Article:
Many UG students have greatly benefited from Doobs teaching skills

Dear Editor,

1969 was a great year to be back, especially at Georgetown Hospital. A large number of elderly people were in charge of professional medical affairs. Enid Denbow and Harold Hamilton in medicine, five fully trained and certified surgeons in the UK, and Dr Balwant Singh in the laboratory. A few young Turks joined the service – David Latchmansingh, Benji Kunar, Anirud Misir, Basdeo Nath, later joined by Dr. Balwant Singh’s brother, and Roger Zitman, both destined for pathology in the United States. And Ramsundar Doobay.

Unfortunately, the 1970s were terrible for medical services, due to the country’s economic downturn. Many doctors have emigrated. Doobay stayed. Later, he was to travel to Newcastle, UK, a prominent medical centre. Doobs reveled in knowledge and exposure to the developed world and fell in love with kidney medicine, which he added to his love of cardiology. He returned to Guyana with the mandatory alphabet added after his name. His entry into medicine happened by chance. His first love was math, but his father insisted on medicine, so he joined his cousin, already a popular student at Mona.

He courted the lovely Monica, but being Doobs, she was unaware. I was consigned to ask his uncle for his hand. He was a colleague at the Georgetown Hospital, but more importantly, he loved my father’s Hindu temple. Doobs didn’t wait. He did the register trick, rather than the traditional bamboo serve. He remained Dr. Doobay for Monica all these years, before his senseless and cruel demise. Doobs was deeply and permanently scarred, but remained strong and fit, in keeping with the old QC anthem – Mens sana in corporae sano. Doobs was a respected and essential staff member at UG Medical School. Mostly unrecognized, as were many so-called part-time teachers – still uncorrected. British and Irish students were amazed at his medical scholarship. Their own teachers were super-specialized. They all found Dr. Doobay, when they could relate to him, to be a tremendous inspiration. The same was true for the many students at UG who greatly benefited from his teaching skills and who remain his true legacy today.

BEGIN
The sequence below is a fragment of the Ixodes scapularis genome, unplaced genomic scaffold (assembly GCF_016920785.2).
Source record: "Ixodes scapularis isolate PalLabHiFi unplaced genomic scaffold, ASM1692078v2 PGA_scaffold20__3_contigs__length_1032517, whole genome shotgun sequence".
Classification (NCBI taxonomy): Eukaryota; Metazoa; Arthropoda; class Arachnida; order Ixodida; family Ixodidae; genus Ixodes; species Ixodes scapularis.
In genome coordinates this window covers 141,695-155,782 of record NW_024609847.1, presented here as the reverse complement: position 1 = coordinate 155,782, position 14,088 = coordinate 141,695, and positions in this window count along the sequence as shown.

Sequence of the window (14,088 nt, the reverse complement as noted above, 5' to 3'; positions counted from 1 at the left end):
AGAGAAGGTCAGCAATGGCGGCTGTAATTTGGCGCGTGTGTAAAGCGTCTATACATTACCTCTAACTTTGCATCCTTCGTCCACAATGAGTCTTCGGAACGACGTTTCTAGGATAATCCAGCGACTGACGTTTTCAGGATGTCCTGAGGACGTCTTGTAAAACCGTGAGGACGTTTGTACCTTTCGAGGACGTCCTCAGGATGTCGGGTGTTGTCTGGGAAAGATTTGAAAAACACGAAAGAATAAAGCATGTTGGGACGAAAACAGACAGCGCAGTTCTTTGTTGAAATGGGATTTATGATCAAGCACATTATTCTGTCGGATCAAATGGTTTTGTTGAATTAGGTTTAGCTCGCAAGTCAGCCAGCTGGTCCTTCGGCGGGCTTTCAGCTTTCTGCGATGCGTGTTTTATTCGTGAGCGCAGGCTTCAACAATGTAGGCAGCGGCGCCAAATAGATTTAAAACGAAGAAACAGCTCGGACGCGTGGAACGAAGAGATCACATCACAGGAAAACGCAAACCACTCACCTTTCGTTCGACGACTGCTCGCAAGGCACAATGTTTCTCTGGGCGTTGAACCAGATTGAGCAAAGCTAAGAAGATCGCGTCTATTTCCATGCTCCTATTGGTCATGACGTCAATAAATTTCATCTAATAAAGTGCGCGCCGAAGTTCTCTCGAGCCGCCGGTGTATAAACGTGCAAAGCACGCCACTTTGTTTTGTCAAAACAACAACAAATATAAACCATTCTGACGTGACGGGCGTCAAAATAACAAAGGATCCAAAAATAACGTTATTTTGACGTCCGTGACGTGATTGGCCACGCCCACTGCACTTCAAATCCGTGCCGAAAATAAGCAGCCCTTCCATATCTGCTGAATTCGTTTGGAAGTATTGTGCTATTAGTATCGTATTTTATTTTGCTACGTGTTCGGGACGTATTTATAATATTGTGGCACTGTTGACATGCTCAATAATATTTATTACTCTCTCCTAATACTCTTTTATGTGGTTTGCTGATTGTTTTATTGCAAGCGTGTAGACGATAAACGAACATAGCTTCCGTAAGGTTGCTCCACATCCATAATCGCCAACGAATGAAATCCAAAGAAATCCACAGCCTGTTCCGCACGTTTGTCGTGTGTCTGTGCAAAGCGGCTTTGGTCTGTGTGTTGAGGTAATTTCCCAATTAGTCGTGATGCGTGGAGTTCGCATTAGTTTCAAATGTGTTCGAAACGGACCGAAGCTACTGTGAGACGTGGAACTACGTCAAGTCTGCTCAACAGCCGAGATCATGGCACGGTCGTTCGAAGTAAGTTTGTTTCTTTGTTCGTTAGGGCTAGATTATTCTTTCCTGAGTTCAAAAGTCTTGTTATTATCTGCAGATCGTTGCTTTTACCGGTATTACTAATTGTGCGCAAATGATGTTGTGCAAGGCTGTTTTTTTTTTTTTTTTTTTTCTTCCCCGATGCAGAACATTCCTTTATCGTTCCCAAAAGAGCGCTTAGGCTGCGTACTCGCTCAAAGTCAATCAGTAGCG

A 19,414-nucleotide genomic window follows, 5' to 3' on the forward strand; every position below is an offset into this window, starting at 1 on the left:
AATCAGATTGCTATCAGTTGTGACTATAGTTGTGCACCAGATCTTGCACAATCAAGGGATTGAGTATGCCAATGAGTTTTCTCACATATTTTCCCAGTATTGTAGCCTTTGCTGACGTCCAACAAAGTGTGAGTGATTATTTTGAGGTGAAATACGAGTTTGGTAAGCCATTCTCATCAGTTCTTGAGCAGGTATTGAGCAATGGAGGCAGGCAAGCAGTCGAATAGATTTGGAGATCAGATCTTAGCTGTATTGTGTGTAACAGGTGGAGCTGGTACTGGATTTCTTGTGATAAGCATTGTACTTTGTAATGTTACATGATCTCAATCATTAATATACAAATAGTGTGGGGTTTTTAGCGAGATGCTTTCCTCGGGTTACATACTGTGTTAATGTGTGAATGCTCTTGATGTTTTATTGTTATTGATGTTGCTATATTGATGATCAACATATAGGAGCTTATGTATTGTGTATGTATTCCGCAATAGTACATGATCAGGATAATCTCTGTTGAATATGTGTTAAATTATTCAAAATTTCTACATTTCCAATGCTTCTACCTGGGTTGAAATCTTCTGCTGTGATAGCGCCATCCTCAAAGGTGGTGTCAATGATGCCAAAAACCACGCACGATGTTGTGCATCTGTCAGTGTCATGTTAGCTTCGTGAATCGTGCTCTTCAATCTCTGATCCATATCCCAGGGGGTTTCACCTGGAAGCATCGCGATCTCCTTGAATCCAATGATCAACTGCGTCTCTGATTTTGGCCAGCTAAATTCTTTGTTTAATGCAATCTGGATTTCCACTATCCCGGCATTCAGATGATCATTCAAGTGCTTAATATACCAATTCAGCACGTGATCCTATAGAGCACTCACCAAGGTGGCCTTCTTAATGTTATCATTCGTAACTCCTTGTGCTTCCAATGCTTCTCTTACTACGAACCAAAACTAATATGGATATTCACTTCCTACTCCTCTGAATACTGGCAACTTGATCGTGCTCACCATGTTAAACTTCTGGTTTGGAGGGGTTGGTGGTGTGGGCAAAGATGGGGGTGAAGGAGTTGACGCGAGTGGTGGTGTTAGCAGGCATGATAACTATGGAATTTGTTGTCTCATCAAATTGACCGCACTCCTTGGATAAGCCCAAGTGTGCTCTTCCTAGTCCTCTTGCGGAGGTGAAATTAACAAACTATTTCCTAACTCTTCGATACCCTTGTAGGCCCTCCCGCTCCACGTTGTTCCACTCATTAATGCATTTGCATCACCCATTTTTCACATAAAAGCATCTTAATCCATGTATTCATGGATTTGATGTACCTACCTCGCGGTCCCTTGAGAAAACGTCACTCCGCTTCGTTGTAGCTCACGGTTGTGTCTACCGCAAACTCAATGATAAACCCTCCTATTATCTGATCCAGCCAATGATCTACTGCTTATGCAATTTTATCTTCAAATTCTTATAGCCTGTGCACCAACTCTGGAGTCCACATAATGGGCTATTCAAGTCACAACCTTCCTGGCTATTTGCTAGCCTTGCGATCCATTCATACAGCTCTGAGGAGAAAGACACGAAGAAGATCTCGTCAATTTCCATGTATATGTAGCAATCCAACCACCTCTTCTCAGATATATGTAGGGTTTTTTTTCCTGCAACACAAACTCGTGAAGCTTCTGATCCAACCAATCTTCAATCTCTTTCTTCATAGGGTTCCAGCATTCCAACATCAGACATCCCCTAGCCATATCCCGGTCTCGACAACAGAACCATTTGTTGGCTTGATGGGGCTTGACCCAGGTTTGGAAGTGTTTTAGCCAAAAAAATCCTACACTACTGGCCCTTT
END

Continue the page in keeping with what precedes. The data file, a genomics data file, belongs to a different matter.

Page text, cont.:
Yours faithfully,

Deen Sharma